Address correspondence to Dr Patrícia Mota, Faculdade de Motricidade Humana, Universidade de Lisboa, Estrada da Costa, Cruz Quebrada 1495-688 Lisboa, Portugal. E-mail: firstname.lastname@example.org Published: Journal of Orthopaedic & Sports Physical Therapy, 2015 Volume:45 Issue:10 Pages:781–788 DOI: 10.2519/jospt.2015.5459
Journal of Women’s Health Physical Therapy:
Spring 2005 – Volume 29 – Issue 1 – p 11–16
PEER REVIEWED BY THE AMERICAN CHIROPRACTIC REHABILITATION BOARD
Effects on Athletic Performance with Three Seperate Injuries and Three Surgeries Over a 16 Year Period
By: Robert Pruni, D.C.,
3035 Five Forks Trickum Road
Lilburn, GA 30047 www.flexbuilding.com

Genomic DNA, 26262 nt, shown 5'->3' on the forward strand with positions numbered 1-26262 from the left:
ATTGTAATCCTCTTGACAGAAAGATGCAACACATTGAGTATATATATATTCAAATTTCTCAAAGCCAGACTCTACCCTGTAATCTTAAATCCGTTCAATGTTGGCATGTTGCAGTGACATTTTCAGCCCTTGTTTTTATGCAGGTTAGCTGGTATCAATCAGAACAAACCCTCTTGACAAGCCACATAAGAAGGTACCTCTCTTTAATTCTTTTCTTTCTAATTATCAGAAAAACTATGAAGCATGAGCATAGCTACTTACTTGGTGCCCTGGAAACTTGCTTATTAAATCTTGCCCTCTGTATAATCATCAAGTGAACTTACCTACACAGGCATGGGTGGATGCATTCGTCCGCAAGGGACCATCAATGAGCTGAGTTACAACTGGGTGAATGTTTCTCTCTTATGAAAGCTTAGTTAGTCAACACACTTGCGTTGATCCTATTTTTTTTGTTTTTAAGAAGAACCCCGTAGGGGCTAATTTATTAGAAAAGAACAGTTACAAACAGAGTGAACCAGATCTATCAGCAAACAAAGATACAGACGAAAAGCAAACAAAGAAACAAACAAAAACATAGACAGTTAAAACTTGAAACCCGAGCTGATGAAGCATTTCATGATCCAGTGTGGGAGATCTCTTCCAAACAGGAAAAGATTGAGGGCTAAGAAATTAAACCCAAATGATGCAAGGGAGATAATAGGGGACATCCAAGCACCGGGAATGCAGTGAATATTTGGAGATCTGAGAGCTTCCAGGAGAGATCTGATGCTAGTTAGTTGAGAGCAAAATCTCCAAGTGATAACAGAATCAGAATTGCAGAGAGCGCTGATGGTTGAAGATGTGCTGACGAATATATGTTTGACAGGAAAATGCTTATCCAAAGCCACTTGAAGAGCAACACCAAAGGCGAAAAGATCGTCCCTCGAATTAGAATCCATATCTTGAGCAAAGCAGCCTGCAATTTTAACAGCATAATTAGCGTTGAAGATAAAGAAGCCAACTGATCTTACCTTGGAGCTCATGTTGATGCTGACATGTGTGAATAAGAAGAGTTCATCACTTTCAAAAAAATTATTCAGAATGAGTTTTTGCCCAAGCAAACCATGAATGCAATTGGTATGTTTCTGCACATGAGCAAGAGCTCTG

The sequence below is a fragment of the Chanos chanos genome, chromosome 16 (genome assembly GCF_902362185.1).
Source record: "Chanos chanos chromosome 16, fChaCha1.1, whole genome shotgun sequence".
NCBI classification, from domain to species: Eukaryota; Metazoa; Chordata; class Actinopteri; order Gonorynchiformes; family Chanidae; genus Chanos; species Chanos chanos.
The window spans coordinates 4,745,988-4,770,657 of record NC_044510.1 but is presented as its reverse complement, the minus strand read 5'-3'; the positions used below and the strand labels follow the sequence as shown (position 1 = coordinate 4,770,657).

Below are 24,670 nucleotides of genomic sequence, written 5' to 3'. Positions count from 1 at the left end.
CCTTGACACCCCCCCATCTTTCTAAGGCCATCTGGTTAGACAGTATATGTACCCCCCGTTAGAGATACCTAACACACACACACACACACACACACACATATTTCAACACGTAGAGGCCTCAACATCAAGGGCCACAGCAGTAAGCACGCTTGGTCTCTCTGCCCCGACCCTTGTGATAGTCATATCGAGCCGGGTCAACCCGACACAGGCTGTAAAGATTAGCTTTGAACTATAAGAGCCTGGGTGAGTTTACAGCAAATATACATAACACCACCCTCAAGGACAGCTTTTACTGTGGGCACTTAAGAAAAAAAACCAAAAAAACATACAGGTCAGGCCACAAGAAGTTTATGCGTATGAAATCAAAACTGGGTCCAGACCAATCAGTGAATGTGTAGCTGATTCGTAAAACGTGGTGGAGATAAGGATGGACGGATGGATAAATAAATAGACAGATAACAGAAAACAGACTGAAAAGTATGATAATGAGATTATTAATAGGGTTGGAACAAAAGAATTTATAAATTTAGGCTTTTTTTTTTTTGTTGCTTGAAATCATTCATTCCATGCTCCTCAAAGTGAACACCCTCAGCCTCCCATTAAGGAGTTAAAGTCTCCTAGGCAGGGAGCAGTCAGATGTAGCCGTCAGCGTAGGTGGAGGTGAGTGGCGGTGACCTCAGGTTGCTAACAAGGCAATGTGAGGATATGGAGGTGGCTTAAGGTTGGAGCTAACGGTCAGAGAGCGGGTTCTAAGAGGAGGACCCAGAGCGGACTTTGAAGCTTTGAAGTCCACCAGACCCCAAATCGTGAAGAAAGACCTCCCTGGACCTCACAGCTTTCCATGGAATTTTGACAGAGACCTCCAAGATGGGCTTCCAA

A blow out of the knee is what is referred to as an unhappy triad, terrible triad, horrible triangle or O’Donoghue’s triad. It is an injury to the anterior cruciate ligament, medial collateral and medial meniscus. Originally, O’Donoghue’s triad did not include the lateral meniscus, which is an oddity among athletes as there is always an associated tear to the lateral meniscus with a me- dial meniscus tear. Tears to the lateral meniscus are far more common than the medial meniscus with sprains to the ACL. The skeletal com- ponents in the unhappy triad are the patella, femur and bia. There are no muscles directly involved in this injury; however, muscular atrophy takes place quickly in the quadriceps, and is a necessary component in rehabilitation as well as addressing the neurological components of proper motor coordinated patterns and the effect of Neurological Crossover. 2) The unhappy triad we are discussing, which you will see in this case study as well as many other cases, is very rare and typically caused by a compression with torsion. The injuries damage both femurobial compartments as well as the ACL and the PCL. Therefore, it has been suggested by Friden T, Zatterstrom R, Lindstrand A, Moritz U (1995) that this entity should be replaced by the “unhappy compression injury.” The medial collateral ligament, lateral collateral ligament, the posterior cruciate ligament and the anterior cruciate ligament are the four primary ligaments of the knee.